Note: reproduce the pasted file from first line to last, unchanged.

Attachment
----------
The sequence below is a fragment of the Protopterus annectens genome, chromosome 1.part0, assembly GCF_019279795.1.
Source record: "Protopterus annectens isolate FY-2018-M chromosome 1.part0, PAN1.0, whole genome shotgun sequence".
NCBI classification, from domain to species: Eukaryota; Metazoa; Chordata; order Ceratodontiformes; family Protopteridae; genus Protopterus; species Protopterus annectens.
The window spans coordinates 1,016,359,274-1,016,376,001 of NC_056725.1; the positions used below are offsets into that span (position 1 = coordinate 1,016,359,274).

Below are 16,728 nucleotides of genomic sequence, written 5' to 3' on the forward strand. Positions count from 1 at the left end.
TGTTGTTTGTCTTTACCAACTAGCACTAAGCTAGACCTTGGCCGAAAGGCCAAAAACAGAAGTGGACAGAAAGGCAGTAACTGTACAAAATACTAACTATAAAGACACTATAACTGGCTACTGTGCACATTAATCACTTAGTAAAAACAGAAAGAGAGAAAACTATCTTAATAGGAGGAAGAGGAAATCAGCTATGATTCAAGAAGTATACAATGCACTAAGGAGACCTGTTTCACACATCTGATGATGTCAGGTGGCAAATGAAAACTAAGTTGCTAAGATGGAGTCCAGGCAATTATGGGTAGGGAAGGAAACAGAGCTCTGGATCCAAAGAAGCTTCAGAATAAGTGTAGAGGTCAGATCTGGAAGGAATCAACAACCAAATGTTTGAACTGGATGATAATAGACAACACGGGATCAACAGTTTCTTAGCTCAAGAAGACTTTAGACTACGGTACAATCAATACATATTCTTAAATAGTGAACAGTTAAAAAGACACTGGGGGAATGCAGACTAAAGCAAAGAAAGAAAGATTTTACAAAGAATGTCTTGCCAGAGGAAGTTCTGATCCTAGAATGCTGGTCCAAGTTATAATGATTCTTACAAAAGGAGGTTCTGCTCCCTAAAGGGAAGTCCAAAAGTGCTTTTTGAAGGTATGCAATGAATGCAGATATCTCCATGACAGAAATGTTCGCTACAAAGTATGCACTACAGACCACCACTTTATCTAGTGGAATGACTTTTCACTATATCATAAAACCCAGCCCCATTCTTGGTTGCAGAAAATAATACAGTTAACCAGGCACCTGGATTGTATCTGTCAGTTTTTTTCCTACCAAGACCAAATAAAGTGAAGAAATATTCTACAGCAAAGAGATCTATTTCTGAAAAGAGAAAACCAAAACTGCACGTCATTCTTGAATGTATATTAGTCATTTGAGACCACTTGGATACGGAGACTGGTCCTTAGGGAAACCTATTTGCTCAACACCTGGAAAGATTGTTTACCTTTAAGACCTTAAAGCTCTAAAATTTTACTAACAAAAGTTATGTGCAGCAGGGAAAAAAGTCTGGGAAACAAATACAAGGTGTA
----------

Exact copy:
The sequence below is a fragment of the Protopterus annectens genome, chromosome 1.part0, assembly GCF_019279795.1.
Source record: "Protopterus annectens isolate FY-2018-M chromosome 1.part0, PAN1.0, whole genome shotgun sequence".
NCBI classification, from domain to species: Eukaryota; Metazoa; Chordata; order Ceratodontiformes; family Protopteridae; genus Protopterus; species Protopterus annectens.
The window spans coordinates 1,016,359,274-1,016,376,001 of NC_056725.1; the positions used below are offsets into that span (position 1 = coordinate 1,016,359,274).

Below are 16,728 nucleotides of genomic sequence, written 5' to 3' on the forward strand. Positions count from 1 at the left end.
TGTTGTTTGTCTTTACCAACTAGCACTAAGCTAGACCTTGGCCGAAAGGCCAAAAACAGAAGTGGACAGAAAGGCAGTAACTGTACAAAATACTAACTATAAAGACACTATAACTGGCTACTGTGCACATTAATCACTTAGTAAAAACAGAAAGAGAGAAAACTATCTTAATAGGAGGAAGAGGAAATCAGCTATGATTCAAGAAGTATACAATGCACTAAGGAGACCTGTTTCACACATCTGATGATGTCAGGTGGCAAATGAAAACTAAGTTGCTAAGATGGAGTCCAGGCAATTATGGGTAGGGAAGGAAACAGAGCTCTGGATCCAAAGAAGCTTCAGAATAAGTGTAGAGGTCAGATCTGGAAGGAATCAACAACCAAATGTTTGAACTGGATGATAATAGACAACACGGGATCAACAGTTTCTTAGCTCAAGAAGACTTTAGACTACGGTACAATCAATACATATTCTTAAATAGTGAACAGTTAAAAAGACACTGGGGGAATGCAGACTAAAGCAAAGAAAGAAAGATTTTACAAAGAATGTCTTGCCAGAGGAAGTTCTGATCCTAGAATGCTGGTCCAAGTTATAATGATTCTTACAAAAGGAGGTTCTGCTCCCTAAAGGGAAGTCCAAAAGTGCTTTTTGAAGGTATGCAATGAATGCAGATATCTCCATGACAGAAATGTTCGCTACAAAGTATGCACTACAGACCACCACTTTATCTAGTGGAATGACTTTTCACTATATCATAAAACCCAGCCCCATTCTTGGTTGCAGAAAATAATACAGTTAACCAGGCACCTGGATTGTATCTGTCAGTTTTTTTCCTACCAAGACCAAATAAAGTGAAGAAATATTCTACAGCAAAGAGATCTATTTCTGAAAAGAGAAAACCAAAACTGCACGTCATTCTTGAATGTATATTAGTCATTTGAGACCACTTGGATACGGAGACTGGTCCTTAGGGAAACCTATTTGCTCAACACCTGGAAAGATTGTTTACCTTTAAGACCTTAAAGCTCTAAAATTTTACTAACAAAAGTTATGTGCAGCAGGGAAAAAAGTCTGGGAAACAAATACAAGGTGTA